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June 1st, 2015 by: Peter Westin

Motorsports and Motoring Public at Full Song (1950 to 1965): Measuring Men, Creatively Destructive, or Stimulating Technology?

Watching a motorsport race live is a visceral, sensory experience.[1] The smells are similar across racing categories and can be either accentuated at certain points on the track or mitigated depending on that day’s weather. When the contest begins, the atmosphere nearest the track is permeated with both fuel and exhaust fumes as the cars…

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June 1st, 2015 by: Alison Kreitzer

Speed Bugs: American Motorsports and the Pursuit of Speed, 1926-1932

Speed and Risk in American Entertainment [1] World War I flying ace and racecar driver, Eddie Rickenbacker told readers of the Altoona Tribune that the greatest accomplishment of the 1928 racing season “was the bringing back to America of the automobile speed supremacy of the world.”[2] In April 1928, Philadelphia-native, Ray Keech, reclaimed the World’s…

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What If Beddoes & Davy Had Attempted Surgical Anesthesia In 1799? Article

April 1st, 2015 by: A.J. Wright

What If Beddoes & Davy Had Attempted Surgical Anesthesia In 1799?

The inhalation of gases to relieve pain during surgery is considered one of America’s greatest contributions to medicine. The “discovery” of anesthesia is often credited to Boston dentist William Morton, who brought an inhalation device and ether into the operating room of Dr. John Collins Warren one October morning in 1846. This event was considered…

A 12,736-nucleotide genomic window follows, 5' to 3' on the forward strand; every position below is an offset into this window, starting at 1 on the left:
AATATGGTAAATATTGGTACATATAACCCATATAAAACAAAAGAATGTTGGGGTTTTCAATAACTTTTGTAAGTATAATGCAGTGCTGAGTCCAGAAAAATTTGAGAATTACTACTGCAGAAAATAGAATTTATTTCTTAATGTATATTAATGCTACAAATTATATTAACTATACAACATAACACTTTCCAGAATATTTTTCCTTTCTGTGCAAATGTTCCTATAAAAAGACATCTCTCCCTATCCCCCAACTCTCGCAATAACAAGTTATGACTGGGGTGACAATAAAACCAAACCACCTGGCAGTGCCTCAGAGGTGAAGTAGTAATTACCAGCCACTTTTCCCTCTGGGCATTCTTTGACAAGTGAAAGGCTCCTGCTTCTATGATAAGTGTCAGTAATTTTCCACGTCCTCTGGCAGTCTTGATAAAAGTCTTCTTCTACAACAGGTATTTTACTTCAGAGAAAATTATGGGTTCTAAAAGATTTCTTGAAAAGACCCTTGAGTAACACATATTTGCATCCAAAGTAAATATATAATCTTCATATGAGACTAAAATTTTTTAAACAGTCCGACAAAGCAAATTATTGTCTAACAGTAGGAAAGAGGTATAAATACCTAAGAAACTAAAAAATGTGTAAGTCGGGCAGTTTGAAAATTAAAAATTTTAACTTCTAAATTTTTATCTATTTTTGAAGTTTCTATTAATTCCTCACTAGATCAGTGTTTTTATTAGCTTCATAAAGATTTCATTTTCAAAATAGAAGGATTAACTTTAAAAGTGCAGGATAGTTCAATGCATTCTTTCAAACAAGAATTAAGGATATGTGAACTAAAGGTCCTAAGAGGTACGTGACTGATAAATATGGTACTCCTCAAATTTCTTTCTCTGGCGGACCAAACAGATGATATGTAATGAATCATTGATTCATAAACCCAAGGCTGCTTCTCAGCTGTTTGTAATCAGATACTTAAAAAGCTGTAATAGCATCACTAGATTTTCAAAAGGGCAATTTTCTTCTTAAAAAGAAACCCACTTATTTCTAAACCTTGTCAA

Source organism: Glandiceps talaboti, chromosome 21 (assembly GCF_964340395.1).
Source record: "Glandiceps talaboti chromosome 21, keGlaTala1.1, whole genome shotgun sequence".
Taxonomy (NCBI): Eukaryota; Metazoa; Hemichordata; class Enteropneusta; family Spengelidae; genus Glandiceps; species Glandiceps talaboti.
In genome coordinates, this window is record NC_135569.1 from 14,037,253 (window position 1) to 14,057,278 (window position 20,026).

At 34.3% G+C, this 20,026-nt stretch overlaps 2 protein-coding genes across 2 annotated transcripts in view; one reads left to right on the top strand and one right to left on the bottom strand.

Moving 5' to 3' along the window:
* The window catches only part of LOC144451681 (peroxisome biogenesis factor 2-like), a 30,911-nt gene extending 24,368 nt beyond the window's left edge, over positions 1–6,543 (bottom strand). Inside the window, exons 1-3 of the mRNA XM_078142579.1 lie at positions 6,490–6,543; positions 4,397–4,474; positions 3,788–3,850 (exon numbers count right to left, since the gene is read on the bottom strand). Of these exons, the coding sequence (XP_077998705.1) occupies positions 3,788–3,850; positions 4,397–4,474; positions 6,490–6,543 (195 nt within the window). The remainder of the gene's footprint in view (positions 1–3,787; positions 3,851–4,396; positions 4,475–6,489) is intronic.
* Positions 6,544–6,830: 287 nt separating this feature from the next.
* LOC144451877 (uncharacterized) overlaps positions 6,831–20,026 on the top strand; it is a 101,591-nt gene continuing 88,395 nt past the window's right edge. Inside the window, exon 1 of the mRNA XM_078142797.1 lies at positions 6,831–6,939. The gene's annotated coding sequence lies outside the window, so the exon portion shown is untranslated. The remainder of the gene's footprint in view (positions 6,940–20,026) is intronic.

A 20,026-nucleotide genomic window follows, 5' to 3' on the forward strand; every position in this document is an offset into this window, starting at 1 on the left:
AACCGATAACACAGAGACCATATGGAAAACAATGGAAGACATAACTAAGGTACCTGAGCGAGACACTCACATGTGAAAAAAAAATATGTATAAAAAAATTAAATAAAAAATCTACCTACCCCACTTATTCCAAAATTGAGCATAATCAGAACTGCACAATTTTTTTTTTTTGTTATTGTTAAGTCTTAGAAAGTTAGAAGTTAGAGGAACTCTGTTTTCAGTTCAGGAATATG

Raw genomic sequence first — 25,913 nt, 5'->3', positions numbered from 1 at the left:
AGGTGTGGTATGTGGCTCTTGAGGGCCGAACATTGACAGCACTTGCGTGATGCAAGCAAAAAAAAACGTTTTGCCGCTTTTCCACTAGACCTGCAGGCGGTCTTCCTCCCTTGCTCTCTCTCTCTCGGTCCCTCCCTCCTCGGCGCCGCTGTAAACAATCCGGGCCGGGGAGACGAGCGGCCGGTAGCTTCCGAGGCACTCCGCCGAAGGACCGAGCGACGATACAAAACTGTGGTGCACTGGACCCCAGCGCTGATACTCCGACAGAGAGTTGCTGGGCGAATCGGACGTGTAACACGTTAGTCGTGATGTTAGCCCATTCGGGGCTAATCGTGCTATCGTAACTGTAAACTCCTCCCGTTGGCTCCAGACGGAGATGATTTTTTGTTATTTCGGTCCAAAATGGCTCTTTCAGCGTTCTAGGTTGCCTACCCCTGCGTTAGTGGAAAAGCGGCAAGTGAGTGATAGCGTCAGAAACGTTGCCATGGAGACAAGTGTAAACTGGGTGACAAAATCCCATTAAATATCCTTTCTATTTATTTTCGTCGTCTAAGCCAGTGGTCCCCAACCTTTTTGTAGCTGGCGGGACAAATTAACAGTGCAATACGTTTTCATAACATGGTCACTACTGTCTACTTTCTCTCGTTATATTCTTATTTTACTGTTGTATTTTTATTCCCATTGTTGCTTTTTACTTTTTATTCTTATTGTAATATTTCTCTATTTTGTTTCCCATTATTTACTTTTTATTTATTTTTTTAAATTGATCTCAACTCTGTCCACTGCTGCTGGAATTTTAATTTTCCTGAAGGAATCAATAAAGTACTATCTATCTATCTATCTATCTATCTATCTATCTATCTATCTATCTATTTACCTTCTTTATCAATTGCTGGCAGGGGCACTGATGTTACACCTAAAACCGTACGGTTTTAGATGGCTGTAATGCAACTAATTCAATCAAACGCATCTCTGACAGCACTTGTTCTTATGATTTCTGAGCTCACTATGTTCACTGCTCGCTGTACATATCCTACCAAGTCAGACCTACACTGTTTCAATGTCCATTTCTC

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Thresholds of Change: Why Didn’t Green Chemistry Happen Sooner? Article

April 1st, 2015 by: William Lynch

Thresholds of Change: Why Didn’t Green Chemistry Happen Sooner?

It is comparatively simple to sketch an historical overview of the chemical industry in Europe and the United States across the twentieth century.  The identification after 1900 of naturally occurring vitamins and hormones in the body, followed by the development of novel synthetic chemicals, set the stage for the development of the modern industry in…

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October 1st, 2014 by: Barbara Canavan

Riding the Permafrost Rooster Across the Roof of the World

Background “Iron rooster” is a Chinese phrase for a stingy bird, one so difficult to pluck it might as well be made out of iron. Paul Theroux borrows this phrase in Riding the Iron Rooster to describe his arduous train travels across China during the 1980s.[1] The Tibet Autonomous Region has long retained an exotic…

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August 1st, 2014 by: John K. Brown

A Different Counterfactual Perspective on the Eads Bridge

My article, “Not the Eads Bridge,” (Technology and Culture, July 2014) provides a case study of a consequential choice made in 1867-68, a choice influenced by politicians, financiers, railroad managers, and businessmen from St. Louis, Chicago, Philadelphia, New York City, and London.  St. Louis needed a rail bridge across the Mississippi River, two projects competed…

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